Customers in Canada and the United States will now get less money for trading in their iPhone. The new top value is $225, versus the former rate of $270. Go back two years and Apple were offering up to $345 for a pristine iPhone 4S (then the latest model). The new pricing plan is the lowest since the program was launched.

Even with the higher prices on offer, Apple’s recycling scheme was one of the least-trumpeted aspects of their business. Many iPhone users remain completely ignorant of its existence. It works like this:

  • An Apple customer goes to the Apple Store and asks to trade in their older phone for a new, on-contract model.
  • The Apple Store rep keys in the customer’s existing iPhone details using their EasyPay device (those neat mobile touch screen gizmos you see reps clutching).
  • Based on the information entered, a value for the old iPhone is given to the customer. Metrics include display quality, button quality, overall hardware damage, liquid damage and functionality.
  • The Apple Store rep lets the customer know they cannot get their original phone back, and they should back up any info they need.
  • The customer gets a new iPhone and a gift card with the agreed-upon value pre-loaded to go towards the new device.
  • The old phone is placed in a plastic bag, and the old SIM card is given to the customer while the employee sets up the new iPhone.

According to Apple, recycled iPhones are only re-sold in the United States, although they’ve not ruled out expanding the program to international markets. Despite launching the scheme to little fanfare, the tech giant did assert its commitment at the time, stating:

July 19, 2014

From Zero to Hero: How Mobile Revolutionized Planet Marketing

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Mobile marketing has gone stratospheric since the advent of the smartphone, but it’s been around in some form or another for more than 20 years. SMS messaging gave marketers a whole new channel to pursue during the 90s, when cell phone ownership first became widespread. Now, with text messages the most commonly read form of communication, advertisers are cautiously rediscovering the possibilities of SMS marketing.

But mobile marketing is about much more than SMS. The smartphone age has seen to that by putting the power and connectivity of a desktop computer into the palms, pockets and handbags of almost everyone in the western world. Some inroads were made into serious, non-SMS mobile marketing tactics during BlackBerry’s first flush of success in the early noughties, but when the first iPhone hit stores in 2007, marketing execs really sat up and began to take notice.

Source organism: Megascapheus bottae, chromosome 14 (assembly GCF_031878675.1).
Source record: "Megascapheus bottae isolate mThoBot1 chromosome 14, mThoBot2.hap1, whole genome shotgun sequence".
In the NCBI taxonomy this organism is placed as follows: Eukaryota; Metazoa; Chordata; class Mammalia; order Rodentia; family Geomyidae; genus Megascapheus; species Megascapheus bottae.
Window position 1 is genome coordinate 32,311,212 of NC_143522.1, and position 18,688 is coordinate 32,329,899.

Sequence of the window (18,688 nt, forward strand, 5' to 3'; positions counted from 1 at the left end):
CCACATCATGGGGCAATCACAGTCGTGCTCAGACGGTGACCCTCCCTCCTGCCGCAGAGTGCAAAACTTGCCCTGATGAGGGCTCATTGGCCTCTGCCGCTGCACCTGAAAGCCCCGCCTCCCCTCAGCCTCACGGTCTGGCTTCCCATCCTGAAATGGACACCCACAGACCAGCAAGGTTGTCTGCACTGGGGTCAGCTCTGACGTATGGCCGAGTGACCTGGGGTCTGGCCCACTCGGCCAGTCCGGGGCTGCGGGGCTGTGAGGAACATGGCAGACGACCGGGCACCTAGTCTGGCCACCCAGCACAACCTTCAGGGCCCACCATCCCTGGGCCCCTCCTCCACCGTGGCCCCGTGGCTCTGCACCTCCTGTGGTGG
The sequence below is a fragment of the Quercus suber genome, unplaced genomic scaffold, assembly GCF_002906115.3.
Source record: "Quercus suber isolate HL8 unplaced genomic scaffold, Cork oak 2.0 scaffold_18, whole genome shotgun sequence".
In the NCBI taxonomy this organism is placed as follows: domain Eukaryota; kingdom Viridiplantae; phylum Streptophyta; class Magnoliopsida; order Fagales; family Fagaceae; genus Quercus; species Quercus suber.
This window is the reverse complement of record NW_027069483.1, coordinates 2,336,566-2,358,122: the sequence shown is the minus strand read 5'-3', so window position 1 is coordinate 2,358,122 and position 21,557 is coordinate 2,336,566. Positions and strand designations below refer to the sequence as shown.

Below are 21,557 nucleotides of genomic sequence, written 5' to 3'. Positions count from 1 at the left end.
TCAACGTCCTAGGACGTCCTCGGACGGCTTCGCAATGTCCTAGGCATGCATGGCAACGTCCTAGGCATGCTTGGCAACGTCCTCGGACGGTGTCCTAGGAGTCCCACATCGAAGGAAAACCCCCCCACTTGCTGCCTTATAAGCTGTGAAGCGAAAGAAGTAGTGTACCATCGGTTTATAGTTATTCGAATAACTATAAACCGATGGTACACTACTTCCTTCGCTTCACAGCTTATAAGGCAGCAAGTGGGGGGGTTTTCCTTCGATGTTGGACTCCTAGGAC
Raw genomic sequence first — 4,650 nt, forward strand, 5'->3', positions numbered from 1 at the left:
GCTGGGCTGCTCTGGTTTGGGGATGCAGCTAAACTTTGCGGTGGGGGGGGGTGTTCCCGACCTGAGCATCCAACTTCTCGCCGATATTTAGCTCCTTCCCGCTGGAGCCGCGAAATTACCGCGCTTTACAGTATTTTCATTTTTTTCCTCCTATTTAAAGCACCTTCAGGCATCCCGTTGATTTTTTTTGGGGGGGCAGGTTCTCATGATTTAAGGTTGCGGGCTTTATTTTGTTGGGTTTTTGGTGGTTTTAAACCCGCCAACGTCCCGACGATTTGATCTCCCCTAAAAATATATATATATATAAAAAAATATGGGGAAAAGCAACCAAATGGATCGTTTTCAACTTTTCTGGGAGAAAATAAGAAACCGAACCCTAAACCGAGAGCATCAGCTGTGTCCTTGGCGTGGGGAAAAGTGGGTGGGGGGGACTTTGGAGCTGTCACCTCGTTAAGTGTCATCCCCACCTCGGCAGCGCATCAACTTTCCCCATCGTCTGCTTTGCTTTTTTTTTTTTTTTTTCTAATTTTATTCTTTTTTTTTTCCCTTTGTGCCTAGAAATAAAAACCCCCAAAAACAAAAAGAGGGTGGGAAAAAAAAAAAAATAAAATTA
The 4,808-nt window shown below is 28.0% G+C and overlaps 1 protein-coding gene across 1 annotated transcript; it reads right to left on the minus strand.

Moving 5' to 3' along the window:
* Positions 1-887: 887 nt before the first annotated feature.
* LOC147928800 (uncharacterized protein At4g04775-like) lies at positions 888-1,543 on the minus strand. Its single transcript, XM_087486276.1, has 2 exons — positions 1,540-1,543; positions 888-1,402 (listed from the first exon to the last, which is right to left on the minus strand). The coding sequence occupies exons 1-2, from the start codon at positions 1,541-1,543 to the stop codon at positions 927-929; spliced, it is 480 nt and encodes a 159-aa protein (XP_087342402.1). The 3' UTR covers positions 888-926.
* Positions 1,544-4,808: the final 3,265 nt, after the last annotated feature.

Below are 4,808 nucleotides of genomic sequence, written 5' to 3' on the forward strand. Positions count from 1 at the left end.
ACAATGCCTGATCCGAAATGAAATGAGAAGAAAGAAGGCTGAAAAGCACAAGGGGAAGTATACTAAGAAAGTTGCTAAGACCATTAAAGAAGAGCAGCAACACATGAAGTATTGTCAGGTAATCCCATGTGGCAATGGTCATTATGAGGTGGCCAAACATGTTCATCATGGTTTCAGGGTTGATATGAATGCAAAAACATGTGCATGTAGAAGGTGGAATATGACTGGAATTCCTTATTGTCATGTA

As developers clamored to create apps to go along with Apple’s devices, the first wave of modern mobile marketing tactics began to take shape. The focus was very much on volume, and publishers relied largely on getting high app store chart rankings in order to gain visibility. Marketing efforts were all about short-term gains, with the main objective to generate as many downloads as early as possible in order to climb the charts. Quantity reigned supreme over quality.

These early years of app/mobile marketing were dominated by incentivized downloads – something Apple continued to allow until April 2011, despite the obvious credibility problems. Tracking performance was problematic. Platform regulations were loose, and developers took full advantage; it was essentially a land grab, the Old West of app and mobile marketing. 

By 2012, developers began thinking about the possibilities of quality and performance tracking. CPI-based campaigns gathered steam and, and better quality tracking was sought. For their part, Apple tightened its rules, clamping down on people accused of gaming the chart system by using bot farms to generate inauthentic downloads.

Around the same time, publishers became more data-focused, integrating in-app analytics software to collect metrics like usage, engagement, retention and monetization potential. There was a growing focus on high-quality user experience – but mostly with the objective of retaining customers for the medium-term.

That all began to change over the last 18 months, as a new climate took hold in the tech world. The shift is now overwhelmingly moving in the direction of stellar quality, as mobile marketing campaign managers realize that acquiring new users, even for a pittance, is not sensible unless they are retained, engaged, and monetized. Against that backdrop, some unlikely transactions have taken place – such as the $19 billion acquisition of WhatsApp by Facebook – but there is no doubt that the app world has raised it’s game. With GPS technology and other location-based tools fast improving, the future of mobile marketing is unpredictable, but undeniably exciting.

 

 

June 30, 2014

How SMS is Revolutionizing Emerging Economies

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Since 2007, individual farmers in developing countries are estimated to have made up to $4000 in additional profits and saved twice as much – and it’s all thanks to SMS messaging.

First trialed in India, and now being rolled out in other emerging economies, Reuters Market Light (RML) has had a truly revolutionary impact on the lives of rural workers since being introduced. This noble scheme was designed to level the playing field for remote farmers operating in a globalized marketplace. The service acts as a watchdog-cum-information-hub for agricultural commerce, issuing crucial information to people who may not have internet access.